“It would have to be a basic technique. I think its roasting meat.”
“No, no meat. I think a fish dish with a reduction sauce. Maybe something with caramel for dessert.”
“Not caramel! Some kind of pudding…”
You get the idea. We couldn’t figure out which kind of technique would be basic enough to do without a true recipe to follow. And how could any dessert be made without measurements? Don’t you have to be exact with that kind of thing?
Not everything had ingredients. The main course just had the name. But it was all very doable. The test was whether we could do it well. And, like last week, in order of service.
This is what was on this week’s sheet:
First Course: Cheese Soufflé
2 oz. cheese
1 egg yolk
2 egg whites
Second Course: Pan Roasted Salmon with an herb scented beurre blanc
Third Course: Seasonal Fruit Galette
1 tsp. sugar
3 tbsp. ice water
That’s the whole thing. I wasn’t worried about the salmon. I pan sear stuff all the time. It was everything else I was a bit unsteady on. I’ve made soufflés before, but it’s been a while. May had us put our single-serving soufflés on one large cookie sheet so they could all be baked at the same time. I had to do mine twice, as I mistakenly put the yolk into my roux before the milk, so it cooked. Whoops! The second go-round was better. It came out nice and fluffy. May would have liked a bit more salt in it, but since I don’t cook with a lot of salt, my palette is more sensitive to it. It tasted great to me! She took a couple of points off for not enough salt.
As soon as the soufflé was in the oven, we started on the fruit galette. We had an apple to work with for the seasonal fruit. I sautéed it in a touch of butter, then added some sugar and cinnamon to it. I took it off the flame before it was totally done, as it will cook more in the actual dessert. I thought it was pretty tasty! Next was the dough. This was a real challenge for me. I’ve made dessert pastry exactly twice. Both times it was in class. I put the flour, salt and sugar in a large bowl. Then I added the butter after chopping it into small pieces. We had no choice but to mix it all by hand, so I started mixing it, adding the water gradually so it stuck together well. After wrapping the dough in plastic wrap to chill in the fridge for a bit, it was time to gather the ingredients for the salmon and beurre blanc sauce.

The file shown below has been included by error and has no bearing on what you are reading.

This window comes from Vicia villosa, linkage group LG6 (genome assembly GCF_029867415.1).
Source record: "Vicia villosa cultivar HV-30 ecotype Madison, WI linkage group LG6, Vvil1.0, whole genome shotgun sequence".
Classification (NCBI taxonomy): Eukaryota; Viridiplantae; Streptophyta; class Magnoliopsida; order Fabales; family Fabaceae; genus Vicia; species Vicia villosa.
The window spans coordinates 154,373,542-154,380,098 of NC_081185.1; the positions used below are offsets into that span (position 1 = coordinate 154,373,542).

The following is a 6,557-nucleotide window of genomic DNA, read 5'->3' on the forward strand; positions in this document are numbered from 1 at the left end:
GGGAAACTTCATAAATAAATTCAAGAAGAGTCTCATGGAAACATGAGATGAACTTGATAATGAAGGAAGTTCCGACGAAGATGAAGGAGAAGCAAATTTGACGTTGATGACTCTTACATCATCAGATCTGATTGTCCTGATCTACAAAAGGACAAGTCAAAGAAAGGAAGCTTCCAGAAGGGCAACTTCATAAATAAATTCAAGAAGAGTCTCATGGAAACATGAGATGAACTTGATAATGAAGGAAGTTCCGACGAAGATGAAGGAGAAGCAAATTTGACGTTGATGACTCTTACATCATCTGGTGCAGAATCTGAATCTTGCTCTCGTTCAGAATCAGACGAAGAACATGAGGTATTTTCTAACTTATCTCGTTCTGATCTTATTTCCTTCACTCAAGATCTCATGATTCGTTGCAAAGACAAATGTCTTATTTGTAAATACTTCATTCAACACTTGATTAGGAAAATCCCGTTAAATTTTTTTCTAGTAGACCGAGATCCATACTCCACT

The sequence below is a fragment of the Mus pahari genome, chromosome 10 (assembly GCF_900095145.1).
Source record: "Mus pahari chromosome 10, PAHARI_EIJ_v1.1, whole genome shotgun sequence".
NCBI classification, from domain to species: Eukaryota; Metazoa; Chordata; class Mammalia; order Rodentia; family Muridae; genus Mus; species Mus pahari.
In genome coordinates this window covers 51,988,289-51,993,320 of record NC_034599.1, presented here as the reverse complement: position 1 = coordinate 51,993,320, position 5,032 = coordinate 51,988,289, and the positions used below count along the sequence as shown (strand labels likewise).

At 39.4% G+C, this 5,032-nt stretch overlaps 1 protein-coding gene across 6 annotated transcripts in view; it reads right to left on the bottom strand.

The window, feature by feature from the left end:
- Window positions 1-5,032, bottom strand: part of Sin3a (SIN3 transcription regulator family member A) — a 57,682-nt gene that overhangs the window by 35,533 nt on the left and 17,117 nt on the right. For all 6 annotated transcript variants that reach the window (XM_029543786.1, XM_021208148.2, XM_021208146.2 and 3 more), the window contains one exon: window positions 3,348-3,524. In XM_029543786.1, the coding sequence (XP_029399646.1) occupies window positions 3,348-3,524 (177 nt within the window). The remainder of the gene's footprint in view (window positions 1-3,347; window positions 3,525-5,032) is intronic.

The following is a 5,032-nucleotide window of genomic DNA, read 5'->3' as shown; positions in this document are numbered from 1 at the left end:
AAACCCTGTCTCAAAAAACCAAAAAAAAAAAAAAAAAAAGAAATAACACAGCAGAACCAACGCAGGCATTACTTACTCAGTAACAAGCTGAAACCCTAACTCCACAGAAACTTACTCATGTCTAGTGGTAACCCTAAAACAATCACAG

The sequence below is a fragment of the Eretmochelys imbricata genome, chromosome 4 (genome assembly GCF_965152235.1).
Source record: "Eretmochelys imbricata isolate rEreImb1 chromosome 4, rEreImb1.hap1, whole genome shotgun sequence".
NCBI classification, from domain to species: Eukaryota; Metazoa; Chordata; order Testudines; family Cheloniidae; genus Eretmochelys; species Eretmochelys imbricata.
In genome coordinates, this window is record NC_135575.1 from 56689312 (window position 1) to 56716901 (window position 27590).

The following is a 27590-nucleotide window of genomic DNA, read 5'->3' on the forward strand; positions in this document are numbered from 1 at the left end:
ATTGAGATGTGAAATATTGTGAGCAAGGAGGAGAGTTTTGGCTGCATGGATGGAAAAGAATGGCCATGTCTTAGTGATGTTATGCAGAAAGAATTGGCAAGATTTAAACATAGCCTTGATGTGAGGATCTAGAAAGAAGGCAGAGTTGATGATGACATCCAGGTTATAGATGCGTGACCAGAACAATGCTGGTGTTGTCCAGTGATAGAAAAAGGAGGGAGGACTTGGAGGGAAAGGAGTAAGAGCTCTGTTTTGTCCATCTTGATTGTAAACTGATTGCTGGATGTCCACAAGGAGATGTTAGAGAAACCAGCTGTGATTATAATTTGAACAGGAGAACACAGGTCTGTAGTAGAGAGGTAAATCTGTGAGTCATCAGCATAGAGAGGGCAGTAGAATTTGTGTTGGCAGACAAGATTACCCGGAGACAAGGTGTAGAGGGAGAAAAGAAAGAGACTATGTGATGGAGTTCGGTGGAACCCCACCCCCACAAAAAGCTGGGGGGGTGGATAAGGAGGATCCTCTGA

Luckily, the assistant chef, Cindi, happened to be standing by my station. It seems I had “béchamel” in my head and had some flour with my mise en place. “NOT FLOUR!” she whispered. “Just a basic reduction with butter!” Right. Right. Now I remember. I went over the process in my head, “ Sauté a shallot in a little butter, add white wine, reduce until almost dry, add more butter and season. Add a touch of dill at the end. Check seasonings again.” Got it!
Before making the main course, I had to get the galette in the oven. I took the dough out of the refrigerator, sprinkled some flour on the table and proceeded to roll out the dough. Thinner and thinner I rolled it. Then I put the apple filling in the center, folded the sides up and over so it looked nice and rustic and put it in a 375 degree oven to cook.
I brought the fish and sauce fixings over to the stove. After preparing the sauce exactly as I had it in my head, I heated a pan over medium-high heat, put a little butter in it and put the salmon, skin side down first. It sizzled beautifully and I remembered the instruction about not moving it until it was done. 4 minutes later, I turned it over and did the same thing for about 3 minutes. To finish it, I popped it in a 400 degree oven just for a couple more minutes. I immediately plated it, turning it back over as I took it out of the pan. It looked gorgeous. It had a nice crust on top, but was still pink and moist. I poured the beurre blanc over it, and served it to May.
While she tasted it, I checked on the galette. Almost done! Another 5 minutes and it was out and on the plate. Somehow, it didn’t look right. It felt a little hard. Too late, I had to serve it. Turns out I worked the dough too much in my attempt at getting it to be a thin layer. It wasn’t flaky. I got more points off.
I wasn’t disappointed in my performance overall. Everyone’s taste buds are different, so I think that part is a subjective thing. I totally own the fact that I’m not the greatest baker in the world. I live a low carb lifestyle and rarely will use white flour for anything. Those of you who ARE bakers know that whole wheat flour is much heavier and isn’t a good substitution for all those fancy cakes and pies you make. I bow to you.
Thank you all so much for following my adventures in chef school. I loved and appreciated the feedback, opinions and comments. Keep on the lookout for more healthy recipes from me and in the fall be ready for Level 2 of Chef School-Foods from Around the World! Ciao…